BT converts kerbside signal cabinet into EV charger

electric car charging

Multiple chargepoints could be added to a cabinet as broadband cabling becomes surplus to requirements

Some 60,000 redundant phone and broadband-cable cabinets could bolster public EV charging infrastructure

A new pilot scheme from the BT Group has begun work to convert streetside signal boxes into electric car chargers.

Run by subsidiary Etc, the programme will soon install its first charger at a cabinet in East Lothian, Scotland.

The first phase of the pilot scheme, which will comprise a small (but unconfirmed) number of converted boxes, will be used to help BT understand how to scale an EV charging business.

It believes that it could convert around 60,000 of its 90,000 cabinets across the UK into chargers.

This would bring a significant improvement in the abundance of public chargers. According to charger-mapping service Zap-Map, there were 53,029 public chargers across the UK at the end of November 2023.

Of those, 42,941 provided charging rates of between 3kW and 22kW – typical of kerbside chargers, such as those integrated into lamp-posts.

Etc senior product manager Vishal Kaduthodil explained: “The cabinets currently provide broadband to each individual household, but they’re using old technology. They’re gonna be decommissioned as we progress full fibre [broadband] across the country.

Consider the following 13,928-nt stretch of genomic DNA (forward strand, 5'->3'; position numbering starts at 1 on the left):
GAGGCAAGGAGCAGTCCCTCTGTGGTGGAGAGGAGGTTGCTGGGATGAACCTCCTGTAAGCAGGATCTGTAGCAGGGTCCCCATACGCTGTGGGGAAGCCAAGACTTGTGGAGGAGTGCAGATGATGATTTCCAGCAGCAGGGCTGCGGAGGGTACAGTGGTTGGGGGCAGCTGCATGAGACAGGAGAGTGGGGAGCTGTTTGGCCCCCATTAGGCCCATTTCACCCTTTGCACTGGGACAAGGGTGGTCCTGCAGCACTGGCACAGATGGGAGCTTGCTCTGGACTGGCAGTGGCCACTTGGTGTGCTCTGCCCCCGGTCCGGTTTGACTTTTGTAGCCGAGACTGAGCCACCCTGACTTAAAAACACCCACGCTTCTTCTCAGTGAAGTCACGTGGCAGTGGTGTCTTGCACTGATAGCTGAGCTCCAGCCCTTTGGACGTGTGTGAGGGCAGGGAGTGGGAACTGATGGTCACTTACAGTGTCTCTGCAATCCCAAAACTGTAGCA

“As they’re already connected to a power source, this reduces the need to establish a new power connection, increasing deployment speed.

“We retrofit a device to split the existing power, allowing us to continue using the existing broadband whilst now also supporting a new charge point.”

Once an area has been upgraded to fibreoptic connectivity and surplus broadband cabling is removed, the cabinets could host multiple charge connectors.

That the signal cabinets are already connected to the electrical grid is a significant advantage, compared with building a bespoke charger.

Charger operators have repeatedly raised concerns about the slow pace of getting new devices connected to the grid.

Gridserve boss Toddington Harper told Autocar last April that “almost every issue of speed of implementation is down to the speed of grid connections”.

He added that grid connections could often delay the activation of a charger by “months or more”.

Source: Autocar

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